We construct the probability density function of global sea level at 2100, estimating that sea level rises larger than 180 cm are less than 5% probable. An upper limit for global sea level rise of 190 cm is assembled by summing the highest estimates of individual sea level rise components simulated by process based models with the RCP8.5 scenario. The agreement between the methods may suggest more confidence than is warranted since large uncertainties remain due to the lack of scenario-dependent projections from ice sheet dynamical models, particularly for mass loss from marine-based fast flowing outlet glaciers in Antarctica. This leads to an intrinsically hard to quantify fat tail in the probability distribution for global mean sea level rise. Thus our low probability upper limit of sea level projections cannot be considered definitive. Nevertheless, our upper limit of 180 cm for sea level rise by 2100 is based on both expert opinion and process studies and hence indicates that other lines of evidence are needed to justify a larger sea level rise this century.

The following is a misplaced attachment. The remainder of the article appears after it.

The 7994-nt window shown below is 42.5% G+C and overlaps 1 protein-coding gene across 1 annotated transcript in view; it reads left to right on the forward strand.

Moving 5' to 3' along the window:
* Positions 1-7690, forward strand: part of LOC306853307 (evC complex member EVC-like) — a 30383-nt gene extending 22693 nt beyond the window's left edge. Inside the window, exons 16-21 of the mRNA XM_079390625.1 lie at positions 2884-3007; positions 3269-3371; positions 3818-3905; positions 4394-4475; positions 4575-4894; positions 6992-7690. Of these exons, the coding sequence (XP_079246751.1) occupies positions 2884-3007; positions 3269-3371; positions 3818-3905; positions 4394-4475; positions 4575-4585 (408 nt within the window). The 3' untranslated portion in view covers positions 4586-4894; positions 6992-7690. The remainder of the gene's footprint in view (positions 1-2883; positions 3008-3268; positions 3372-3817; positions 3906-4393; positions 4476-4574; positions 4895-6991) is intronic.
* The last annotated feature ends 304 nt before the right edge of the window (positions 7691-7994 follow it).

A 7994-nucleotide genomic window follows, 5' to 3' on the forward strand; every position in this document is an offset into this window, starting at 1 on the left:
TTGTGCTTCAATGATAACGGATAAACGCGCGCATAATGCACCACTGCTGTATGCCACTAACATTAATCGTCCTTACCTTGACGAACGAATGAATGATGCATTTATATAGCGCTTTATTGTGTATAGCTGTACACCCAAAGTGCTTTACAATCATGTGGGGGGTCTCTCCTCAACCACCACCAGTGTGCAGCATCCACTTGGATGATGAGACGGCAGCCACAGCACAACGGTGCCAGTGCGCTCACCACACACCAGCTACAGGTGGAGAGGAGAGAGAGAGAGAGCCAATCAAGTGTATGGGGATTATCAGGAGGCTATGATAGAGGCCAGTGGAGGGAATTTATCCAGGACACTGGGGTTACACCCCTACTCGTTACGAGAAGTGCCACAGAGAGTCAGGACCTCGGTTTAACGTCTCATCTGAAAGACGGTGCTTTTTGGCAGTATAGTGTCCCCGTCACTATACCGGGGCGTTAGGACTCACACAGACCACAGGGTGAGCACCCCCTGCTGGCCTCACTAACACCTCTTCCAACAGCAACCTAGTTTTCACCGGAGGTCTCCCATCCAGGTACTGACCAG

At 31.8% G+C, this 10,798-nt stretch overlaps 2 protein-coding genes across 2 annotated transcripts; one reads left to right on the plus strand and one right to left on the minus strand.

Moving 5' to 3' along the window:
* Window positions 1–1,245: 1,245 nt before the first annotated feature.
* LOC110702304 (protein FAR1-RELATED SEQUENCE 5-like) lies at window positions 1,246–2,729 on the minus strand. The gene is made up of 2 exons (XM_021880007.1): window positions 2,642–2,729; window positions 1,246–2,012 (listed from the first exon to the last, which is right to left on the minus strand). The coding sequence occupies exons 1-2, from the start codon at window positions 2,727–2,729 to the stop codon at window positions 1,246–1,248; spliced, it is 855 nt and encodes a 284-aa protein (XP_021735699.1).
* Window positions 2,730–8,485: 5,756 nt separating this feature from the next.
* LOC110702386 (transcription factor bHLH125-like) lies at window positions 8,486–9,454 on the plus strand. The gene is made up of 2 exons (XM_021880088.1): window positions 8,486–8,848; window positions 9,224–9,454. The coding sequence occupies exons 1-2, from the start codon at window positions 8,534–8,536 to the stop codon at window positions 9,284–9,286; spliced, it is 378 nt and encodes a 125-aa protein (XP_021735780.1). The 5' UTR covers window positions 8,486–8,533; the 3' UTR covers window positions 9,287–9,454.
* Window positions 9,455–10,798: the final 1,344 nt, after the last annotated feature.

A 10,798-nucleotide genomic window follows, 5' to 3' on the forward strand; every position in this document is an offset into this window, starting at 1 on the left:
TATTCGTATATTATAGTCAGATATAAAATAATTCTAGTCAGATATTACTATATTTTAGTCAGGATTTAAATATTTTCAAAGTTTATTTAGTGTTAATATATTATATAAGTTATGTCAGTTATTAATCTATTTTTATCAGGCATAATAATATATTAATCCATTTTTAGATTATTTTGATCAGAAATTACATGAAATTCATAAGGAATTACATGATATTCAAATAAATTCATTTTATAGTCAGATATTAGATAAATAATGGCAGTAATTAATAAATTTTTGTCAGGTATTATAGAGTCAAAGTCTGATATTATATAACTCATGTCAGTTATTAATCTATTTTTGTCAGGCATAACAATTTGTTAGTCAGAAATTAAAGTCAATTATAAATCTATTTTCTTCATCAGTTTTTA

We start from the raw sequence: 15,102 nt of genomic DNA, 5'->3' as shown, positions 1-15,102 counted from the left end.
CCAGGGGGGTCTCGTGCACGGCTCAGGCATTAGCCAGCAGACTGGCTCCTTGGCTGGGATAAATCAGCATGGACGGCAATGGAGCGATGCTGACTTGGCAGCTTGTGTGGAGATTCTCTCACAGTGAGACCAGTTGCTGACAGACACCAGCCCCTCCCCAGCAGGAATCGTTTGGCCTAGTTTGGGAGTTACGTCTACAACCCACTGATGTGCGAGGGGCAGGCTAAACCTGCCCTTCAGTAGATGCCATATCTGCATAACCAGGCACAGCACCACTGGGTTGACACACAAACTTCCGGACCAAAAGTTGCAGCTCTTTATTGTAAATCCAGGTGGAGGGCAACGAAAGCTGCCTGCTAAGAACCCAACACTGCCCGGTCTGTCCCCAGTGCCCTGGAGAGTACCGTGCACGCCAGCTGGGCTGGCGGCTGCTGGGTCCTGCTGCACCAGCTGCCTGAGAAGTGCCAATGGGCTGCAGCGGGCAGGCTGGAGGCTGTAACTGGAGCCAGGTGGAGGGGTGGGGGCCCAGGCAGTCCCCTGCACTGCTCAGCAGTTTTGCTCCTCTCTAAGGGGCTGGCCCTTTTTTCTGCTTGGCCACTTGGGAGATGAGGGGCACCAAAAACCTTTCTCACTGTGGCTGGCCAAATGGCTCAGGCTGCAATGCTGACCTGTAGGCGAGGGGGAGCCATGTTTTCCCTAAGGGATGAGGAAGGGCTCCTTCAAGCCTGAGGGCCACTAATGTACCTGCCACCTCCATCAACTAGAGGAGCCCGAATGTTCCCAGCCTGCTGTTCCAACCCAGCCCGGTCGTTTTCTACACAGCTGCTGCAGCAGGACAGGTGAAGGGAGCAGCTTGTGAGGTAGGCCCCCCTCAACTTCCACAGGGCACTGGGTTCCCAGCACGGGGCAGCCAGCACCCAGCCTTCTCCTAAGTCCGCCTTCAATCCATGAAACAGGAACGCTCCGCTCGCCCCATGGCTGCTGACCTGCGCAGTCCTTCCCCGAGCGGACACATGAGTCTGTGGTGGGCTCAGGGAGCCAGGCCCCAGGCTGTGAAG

Graphical representation of the full uncertainty in the sea level projections over the 21st century. It is found that there is 95% certainty that sea level rise will not exceed 1.8m this century (red). Darker purple shows the likely range of sea level rise as projected in the IPCC fifth assessment report under a scenario with rising emissions throughout the 21st century (RCP8.5).